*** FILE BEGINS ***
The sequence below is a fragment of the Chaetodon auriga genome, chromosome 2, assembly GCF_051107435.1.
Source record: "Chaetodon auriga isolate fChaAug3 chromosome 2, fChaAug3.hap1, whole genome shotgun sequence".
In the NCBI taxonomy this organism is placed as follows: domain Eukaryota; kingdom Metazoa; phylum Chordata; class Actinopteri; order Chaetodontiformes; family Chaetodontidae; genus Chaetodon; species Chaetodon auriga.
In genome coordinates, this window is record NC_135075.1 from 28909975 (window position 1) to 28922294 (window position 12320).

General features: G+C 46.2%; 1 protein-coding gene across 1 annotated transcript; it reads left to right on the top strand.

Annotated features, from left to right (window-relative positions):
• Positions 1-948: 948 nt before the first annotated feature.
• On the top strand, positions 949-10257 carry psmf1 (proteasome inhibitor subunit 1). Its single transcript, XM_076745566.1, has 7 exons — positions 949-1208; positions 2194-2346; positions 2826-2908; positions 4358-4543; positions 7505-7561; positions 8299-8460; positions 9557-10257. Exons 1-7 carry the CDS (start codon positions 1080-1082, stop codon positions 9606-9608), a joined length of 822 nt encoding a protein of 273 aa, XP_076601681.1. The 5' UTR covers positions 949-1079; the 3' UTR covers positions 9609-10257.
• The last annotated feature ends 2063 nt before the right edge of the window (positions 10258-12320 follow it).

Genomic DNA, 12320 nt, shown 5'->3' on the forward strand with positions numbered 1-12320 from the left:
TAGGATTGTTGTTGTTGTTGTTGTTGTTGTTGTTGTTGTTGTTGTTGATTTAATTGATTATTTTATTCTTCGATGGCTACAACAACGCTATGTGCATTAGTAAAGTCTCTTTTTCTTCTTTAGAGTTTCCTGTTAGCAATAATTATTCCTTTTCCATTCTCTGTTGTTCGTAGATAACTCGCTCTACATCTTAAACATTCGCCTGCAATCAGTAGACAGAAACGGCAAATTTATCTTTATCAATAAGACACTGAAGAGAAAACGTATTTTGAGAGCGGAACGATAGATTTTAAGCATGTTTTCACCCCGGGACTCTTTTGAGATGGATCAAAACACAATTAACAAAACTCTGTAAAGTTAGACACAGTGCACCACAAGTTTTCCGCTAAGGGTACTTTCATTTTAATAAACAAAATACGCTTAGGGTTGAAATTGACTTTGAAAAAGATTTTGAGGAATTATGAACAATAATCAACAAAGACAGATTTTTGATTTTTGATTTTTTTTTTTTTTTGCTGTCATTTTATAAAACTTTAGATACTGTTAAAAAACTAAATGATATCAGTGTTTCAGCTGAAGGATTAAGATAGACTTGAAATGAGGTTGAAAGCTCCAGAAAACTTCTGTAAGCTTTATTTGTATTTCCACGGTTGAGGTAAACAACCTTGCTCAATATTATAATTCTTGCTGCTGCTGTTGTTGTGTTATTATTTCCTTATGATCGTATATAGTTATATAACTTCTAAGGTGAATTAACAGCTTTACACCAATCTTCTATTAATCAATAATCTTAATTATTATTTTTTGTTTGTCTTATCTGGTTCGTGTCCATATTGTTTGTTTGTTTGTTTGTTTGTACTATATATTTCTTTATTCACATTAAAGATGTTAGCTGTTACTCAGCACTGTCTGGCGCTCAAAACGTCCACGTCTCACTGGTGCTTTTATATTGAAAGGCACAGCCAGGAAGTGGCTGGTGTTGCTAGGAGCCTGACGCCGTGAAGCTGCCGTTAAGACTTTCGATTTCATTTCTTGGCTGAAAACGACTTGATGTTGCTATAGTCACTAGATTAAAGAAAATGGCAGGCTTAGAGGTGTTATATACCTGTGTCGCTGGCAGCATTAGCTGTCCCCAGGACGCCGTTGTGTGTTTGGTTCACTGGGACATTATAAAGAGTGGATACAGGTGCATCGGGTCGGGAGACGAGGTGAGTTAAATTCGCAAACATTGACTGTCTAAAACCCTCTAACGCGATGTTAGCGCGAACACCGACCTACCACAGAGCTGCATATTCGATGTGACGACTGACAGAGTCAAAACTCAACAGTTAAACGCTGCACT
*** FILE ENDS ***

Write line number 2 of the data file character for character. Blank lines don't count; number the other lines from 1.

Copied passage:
Source record: "Chaetodon auriga isolate fChaAug3 chromosome 2, fChaAug3.hap1, whole genome shotgun sequence".